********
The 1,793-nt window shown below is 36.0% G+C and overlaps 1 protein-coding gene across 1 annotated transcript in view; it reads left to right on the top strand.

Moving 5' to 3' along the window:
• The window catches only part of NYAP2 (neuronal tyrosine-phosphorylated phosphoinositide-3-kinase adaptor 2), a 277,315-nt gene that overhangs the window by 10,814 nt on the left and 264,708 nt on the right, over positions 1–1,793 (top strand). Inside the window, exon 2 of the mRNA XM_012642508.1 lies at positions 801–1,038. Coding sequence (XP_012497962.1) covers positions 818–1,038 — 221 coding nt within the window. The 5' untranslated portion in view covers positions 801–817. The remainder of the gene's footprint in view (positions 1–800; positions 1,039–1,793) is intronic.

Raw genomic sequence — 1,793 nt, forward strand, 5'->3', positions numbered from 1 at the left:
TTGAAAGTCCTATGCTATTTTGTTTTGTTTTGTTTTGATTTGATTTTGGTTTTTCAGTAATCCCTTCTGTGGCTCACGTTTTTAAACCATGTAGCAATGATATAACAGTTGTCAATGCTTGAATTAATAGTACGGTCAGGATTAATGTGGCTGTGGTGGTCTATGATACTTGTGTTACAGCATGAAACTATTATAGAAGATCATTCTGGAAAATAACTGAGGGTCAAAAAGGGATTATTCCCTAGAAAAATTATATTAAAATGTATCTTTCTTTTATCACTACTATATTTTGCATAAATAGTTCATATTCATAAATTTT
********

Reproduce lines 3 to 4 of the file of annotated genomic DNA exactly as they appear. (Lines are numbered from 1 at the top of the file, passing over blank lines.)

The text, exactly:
• The window catches only part of NYAP2 (neuronal tyrosine-phosphorylated phosphoinositide-3-kinase adaptor 2), a 277,315-nt gene that overhangs the window by 10,814 nt on the left and 264,708 nt on the right, over positions 1–1,793 (top strand). Inside the window, exon 2 of the mRNA XM_012642508.1 lies at positions 801–1,038. Coding sequence (XP_012497962.1) covers positions 818–1,038 — 221 coding nt within the window. The 5' untranslated portion in view covers positions 801–817. The remainder of the gene's footprint in view (positions 1–800; positions 1,039–1,793) is intronic.

Raw genomic sequence — 1,793 nt, forward strand, 5'->3', positions numbered from 1 at the left: